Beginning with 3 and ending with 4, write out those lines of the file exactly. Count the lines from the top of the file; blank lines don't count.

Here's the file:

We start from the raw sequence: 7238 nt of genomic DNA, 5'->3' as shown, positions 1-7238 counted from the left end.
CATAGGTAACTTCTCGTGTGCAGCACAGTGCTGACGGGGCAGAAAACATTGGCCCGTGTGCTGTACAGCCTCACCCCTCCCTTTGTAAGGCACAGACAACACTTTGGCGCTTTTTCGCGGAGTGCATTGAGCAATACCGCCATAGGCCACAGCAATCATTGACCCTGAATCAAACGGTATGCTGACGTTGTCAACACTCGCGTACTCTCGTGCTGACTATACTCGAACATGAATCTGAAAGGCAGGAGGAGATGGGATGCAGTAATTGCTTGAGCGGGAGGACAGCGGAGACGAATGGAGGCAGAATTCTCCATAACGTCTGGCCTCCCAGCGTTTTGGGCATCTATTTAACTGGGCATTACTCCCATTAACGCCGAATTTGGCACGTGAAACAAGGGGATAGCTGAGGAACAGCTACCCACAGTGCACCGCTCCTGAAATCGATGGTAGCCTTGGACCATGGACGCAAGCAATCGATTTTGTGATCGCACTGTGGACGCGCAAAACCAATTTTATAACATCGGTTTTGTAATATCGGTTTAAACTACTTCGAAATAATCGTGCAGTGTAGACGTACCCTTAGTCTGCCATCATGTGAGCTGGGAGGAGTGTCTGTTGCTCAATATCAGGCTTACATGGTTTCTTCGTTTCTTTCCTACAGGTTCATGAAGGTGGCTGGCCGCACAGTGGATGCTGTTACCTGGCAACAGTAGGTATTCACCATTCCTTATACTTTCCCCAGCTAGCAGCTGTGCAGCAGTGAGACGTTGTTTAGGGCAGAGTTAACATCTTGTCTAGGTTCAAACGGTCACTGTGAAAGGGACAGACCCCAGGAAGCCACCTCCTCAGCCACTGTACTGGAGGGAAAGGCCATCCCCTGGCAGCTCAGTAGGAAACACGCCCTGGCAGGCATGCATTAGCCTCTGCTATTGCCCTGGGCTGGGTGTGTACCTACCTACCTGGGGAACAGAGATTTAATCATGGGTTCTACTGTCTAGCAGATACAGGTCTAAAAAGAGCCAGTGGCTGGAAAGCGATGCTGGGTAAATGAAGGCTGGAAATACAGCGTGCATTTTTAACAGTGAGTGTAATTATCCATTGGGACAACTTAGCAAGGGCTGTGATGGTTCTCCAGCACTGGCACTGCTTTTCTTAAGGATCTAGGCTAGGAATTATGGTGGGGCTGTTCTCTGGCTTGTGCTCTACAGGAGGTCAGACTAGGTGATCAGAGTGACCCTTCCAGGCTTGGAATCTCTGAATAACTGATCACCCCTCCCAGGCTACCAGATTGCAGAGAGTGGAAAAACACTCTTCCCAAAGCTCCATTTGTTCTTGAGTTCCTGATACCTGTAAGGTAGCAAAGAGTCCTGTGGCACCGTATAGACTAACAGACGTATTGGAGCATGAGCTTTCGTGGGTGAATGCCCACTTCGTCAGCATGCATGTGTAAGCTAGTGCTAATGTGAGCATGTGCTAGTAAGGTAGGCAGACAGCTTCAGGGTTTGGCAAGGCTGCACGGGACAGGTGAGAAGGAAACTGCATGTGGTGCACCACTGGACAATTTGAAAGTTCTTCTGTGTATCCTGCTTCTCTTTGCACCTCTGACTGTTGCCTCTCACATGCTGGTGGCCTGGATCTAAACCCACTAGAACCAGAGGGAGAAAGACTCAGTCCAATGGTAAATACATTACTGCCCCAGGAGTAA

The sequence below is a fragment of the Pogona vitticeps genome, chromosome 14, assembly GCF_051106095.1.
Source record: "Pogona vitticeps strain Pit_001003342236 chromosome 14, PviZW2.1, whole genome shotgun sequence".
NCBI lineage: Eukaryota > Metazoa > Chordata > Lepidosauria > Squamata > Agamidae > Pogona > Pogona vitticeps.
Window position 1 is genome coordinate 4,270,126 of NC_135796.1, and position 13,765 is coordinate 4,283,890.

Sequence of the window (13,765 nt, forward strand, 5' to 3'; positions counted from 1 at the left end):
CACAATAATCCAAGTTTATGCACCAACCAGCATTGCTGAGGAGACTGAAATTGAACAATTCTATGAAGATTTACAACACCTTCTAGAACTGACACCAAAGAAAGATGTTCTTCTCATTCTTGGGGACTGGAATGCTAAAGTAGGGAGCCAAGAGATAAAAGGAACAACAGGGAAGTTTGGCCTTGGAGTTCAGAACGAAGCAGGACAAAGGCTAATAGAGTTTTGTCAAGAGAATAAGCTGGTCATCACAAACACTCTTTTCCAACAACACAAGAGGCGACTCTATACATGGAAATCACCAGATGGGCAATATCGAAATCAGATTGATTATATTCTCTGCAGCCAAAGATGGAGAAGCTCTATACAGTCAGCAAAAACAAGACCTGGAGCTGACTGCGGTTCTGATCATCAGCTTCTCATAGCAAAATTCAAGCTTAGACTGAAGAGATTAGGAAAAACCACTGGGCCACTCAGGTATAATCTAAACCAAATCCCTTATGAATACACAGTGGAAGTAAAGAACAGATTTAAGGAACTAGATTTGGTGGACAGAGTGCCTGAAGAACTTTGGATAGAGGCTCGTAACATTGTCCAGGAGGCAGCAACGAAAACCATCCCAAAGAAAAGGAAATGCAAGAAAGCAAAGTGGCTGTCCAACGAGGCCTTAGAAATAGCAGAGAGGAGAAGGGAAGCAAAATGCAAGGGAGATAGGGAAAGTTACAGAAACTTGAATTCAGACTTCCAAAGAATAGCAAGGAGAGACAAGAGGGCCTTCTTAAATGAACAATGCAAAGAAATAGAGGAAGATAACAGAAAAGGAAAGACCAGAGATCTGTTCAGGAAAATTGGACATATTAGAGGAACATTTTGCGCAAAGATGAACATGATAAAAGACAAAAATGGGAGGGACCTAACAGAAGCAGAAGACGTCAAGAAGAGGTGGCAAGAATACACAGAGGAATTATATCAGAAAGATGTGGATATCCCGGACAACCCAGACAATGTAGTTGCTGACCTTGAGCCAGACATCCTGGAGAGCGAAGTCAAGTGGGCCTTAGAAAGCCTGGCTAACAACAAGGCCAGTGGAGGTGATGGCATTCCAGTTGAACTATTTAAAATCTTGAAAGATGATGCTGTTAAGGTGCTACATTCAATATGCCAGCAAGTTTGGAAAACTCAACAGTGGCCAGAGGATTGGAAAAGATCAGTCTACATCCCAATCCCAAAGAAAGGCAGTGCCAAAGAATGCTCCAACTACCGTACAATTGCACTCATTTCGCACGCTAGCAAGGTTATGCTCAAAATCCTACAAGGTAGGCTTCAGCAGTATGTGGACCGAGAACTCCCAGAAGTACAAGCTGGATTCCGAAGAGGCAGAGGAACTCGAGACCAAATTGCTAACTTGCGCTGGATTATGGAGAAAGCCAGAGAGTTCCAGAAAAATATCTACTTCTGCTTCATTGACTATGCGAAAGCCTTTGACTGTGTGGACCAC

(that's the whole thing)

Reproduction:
The sequence below is a fragment of the Pogona vitticeps genome, chromosome 14, assembly GCF_051106095.1.
Source record: "Pogona vitticeps strain Pit_001003342236 chromosome 14, PviZW2.1, whole genome shotgun sequence".